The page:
CONFERÊNCIA SOBRE O ACESSO LIVRE AO CONHECIMENTO
University of Minho - Braga
12 - 13 May 2005
Place: B1 Auditorium, CPII - Gualtar Campus
ABOUT OPEN ACCESS
"Open Access" means
free availability on the internet to academic or scientific literature (particularly peer-reviewed articles),
permitting any users to read, download, copy,
distribute, print, search,
or link to the full texts.
There are three fudamental declarations (also know as the 3 B's – Budapest, Bethesda and Berlin) related with open access:
Budapest Open Access Initiative
On December of 2001 was held a meeting in Budapest promoted by the Open Society Institute (OSI) to discuss the question of the access to scientific literature. The result was the Budapest Open Access Initiative (BOAI), a document and an initiative that is, at the same time, a principle declaration, a strategic definition and a commitment statement. For this it's one of the most important documents of the Open Access Movement.
Bethesda Statement on Open Access Publishing
On the 11th April 2003 several personalities (scientists, publishers, librarians, etc.) with interests in biomedical information met at the head office of Howard Hughes Medical Institute with the purpose of stimulating the discussion on the way to accomplish, as soon as possible, the objective of reassure open access to scientific literature. The declaration has a definition of Open Access, as well as conclusions and recommendations of working groups of I&D organizations and financing institutions, libraries and publishers, scientific societies and researchers.
Berlin Declaration on Open Access to Knowledge in the Sciences and Humanities
This declaration was subscribed on the 22th october 2003 by various representatives of important European scientific institutions, among which Max-Plank Society (Germany) and National Centre of Scientific Research (France), supporting Open Access and the deposit in open access archives and restating that they will encourage their researchers and grantees to deposit their work in at least one repository.
The last year accentuates the confirmation of the Open Access movement and its entry on the social and political agenda, far beyond the frontiers of the scientific world, as it is shown by several documents and decisions undertaken by scientific societies and governmental organizations. In this matter we can point numerous documents:
Declaration of Principles and Plan of Action of the World Summit on the Information Society (WSIS)
Document approved in Geneva, on December 2003, during the world summit, explicitly supporting open access to scientific information. In the action plan it's recommended the encouragement of “initiatives to facilitate the access, including the open access economically viable to journals and books of open access and to open archives of scientific information”.
Declaration on Access to Research Data from Public Funding/OCDE
On the 30th January 2004, in Paris, the ministers of Science and Technology of 34 states members of OCDE made public a declaration recognising that open access maximizes the public value invested in science and technology and encouraging the governments to search regulations and policies promoting the international interchange of the results of the scientific investigation in a free way.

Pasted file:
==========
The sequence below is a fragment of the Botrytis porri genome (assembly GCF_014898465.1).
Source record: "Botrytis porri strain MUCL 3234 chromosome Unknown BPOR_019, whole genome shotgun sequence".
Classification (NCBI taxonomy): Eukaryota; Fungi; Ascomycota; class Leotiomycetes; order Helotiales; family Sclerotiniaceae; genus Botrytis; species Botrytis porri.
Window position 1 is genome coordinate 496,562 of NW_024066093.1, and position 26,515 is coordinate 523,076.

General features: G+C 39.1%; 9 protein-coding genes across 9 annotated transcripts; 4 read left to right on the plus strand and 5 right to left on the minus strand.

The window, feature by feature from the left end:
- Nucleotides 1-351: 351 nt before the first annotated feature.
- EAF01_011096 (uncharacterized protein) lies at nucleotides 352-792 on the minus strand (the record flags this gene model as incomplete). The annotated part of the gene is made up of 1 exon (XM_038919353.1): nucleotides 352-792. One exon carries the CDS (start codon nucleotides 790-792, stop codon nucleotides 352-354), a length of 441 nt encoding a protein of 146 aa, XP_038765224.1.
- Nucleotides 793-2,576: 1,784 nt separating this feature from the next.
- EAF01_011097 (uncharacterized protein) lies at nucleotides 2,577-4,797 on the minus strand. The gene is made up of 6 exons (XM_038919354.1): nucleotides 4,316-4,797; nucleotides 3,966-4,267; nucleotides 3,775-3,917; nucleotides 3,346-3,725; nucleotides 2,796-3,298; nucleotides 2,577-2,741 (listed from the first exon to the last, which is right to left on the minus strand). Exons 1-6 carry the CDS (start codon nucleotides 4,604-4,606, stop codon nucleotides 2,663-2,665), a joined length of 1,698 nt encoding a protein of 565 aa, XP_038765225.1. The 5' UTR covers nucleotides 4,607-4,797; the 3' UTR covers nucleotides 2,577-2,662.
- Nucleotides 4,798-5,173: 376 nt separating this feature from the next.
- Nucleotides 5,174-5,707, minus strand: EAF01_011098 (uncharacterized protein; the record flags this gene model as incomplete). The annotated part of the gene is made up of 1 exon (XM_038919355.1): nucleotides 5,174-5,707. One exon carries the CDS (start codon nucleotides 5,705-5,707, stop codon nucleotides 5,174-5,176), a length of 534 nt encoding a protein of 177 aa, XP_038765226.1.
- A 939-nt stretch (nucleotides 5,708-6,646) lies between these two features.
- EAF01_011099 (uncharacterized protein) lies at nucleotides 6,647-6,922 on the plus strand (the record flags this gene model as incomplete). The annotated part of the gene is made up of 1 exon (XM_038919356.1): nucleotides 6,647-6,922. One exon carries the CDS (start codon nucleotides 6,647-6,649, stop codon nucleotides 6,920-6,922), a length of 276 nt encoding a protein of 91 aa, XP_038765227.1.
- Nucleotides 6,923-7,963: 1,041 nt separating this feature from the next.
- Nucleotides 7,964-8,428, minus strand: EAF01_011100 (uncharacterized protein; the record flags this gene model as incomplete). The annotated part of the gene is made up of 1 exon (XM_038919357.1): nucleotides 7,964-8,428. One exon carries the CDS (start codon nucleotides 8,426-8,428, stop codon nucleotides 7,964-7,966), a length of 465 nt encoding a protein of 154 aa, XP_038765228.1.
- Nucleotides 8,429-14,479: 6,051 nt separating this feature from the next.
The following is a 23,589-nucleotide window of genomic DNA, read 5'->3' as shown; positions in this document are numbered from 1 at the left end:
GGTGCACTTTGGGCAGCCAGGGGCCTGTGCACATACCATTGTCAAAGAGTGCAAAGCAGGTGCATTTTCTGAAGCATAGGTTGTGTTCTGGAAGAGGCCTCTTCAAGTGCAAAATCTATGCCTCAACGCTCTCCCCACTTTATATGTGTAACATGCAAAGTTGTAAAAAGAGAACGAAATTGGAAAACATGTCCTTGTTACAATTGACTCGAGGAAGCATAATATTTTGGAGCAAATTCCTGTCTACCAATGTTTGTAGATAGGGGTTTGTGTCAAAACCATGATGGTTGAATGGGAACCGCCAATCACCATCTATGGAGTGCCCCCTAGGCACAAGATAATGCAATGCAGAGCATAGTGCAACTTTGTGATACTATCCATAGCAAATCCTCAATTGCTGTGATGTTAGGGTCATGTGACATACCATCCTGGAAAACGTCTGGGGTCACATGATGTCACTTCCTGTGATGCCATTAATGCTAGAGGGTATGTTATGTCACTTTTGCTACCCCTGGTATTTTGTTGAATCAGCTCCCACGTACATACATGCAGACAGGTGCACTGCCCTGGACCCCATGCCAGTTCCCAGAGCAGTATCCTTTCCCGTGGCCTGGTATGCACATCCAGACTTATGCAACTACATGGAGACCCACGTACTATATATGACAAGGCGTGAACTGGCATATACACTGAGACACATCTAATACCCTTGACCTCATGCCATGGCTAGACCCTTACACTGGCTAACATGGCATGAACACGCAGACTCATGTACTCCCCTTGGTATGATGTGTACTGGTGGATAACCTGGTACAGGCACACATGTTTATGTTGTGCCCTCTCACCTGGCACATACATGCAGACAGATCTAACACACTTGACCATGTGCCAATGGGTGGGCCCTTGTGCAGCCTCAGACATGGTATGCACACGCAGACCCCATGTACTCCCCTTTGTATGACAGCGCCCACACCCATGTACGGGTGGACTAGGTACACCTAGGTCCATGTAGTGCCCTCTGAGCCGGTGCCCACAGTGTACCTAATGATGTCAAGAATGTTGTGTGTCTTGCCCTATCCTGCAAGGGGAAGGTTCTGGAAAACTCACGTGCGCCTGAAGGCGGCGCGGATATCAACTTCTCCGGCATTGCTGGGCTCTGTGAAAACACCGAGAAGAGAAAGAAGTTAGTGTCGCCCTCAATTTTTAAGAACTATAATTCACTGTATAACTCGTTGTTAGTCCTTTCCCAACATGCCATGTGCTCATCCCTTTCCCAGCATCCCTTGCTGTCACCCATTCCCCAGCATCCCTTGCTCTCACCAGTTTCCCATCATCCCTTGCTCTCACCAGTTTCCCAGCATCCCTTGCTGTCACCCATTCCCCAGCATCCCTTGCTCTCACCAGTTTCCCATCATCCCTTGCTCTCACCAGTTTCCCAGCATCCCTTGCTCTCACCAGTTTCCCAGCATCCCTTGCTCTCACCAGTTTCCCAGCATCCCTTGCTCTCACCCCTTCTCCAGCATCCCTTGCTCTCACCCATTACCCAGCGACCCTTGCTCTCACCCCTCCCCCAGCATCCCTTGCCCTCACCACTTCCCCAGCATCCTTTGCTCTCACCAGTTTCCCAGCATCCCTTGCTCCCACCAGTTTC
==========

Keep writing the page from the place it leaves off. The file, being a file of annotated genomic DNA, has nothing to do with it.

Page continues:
Scientific Publications: Free for all?
On the 20th July 2004, the House of Commons Science and Technology Committee presented a report on the prices and access of journals, that recommends to all universities in United Kingdom the creation of institutional repositories where their intellectual output can be deposited and freely available online for consultation without charges.
Scottish Declaration of Open Access
Scottish Declaration of Open Access Open Access Declaration created by the Scottish Science Information Strategy Working Group on the 11th of October 2004.
On the 4th – 5th November 2004, 31 Italian universities (of a 77 total), gathered in Messina, in a event promoted by the Italian Council of Universities Rectors, issued a Open Access support declaration and also signed the Berlin Declaration. Recently, plus 40 Italian universities also signed this declaration.
Finnish Ministry of Education Recommends OA
On March 18, the Open Access Scientific Publishing Committee of the Finnish Ministry of Education issued a 38-page report on open access. The committee was appointed to put forward recommendations for the promotion of open access to scientific and scholarly publications in Finland . The committee recommends that: Higher education institutions and research institutes, individually or jointly, set up the necessary open access online archives in which researchers can deposit copies of their publications for free access on the internet; Researchers are encouraged to deposit copies of their publications in these open access electronic publication archives with a view to rapid accumulation of material in them.
For those who want more information about the Open Access movement, besides the Open Access Directory, made available by Documentation Services of University of Minho, we suggest the regular visit to an important blog about Open Acess:
Open Access News: News from the open access movement
Peter Suber blog witch collects and disseminates with the helpful assistance of collaborators the most recent news about the Open Access Movement.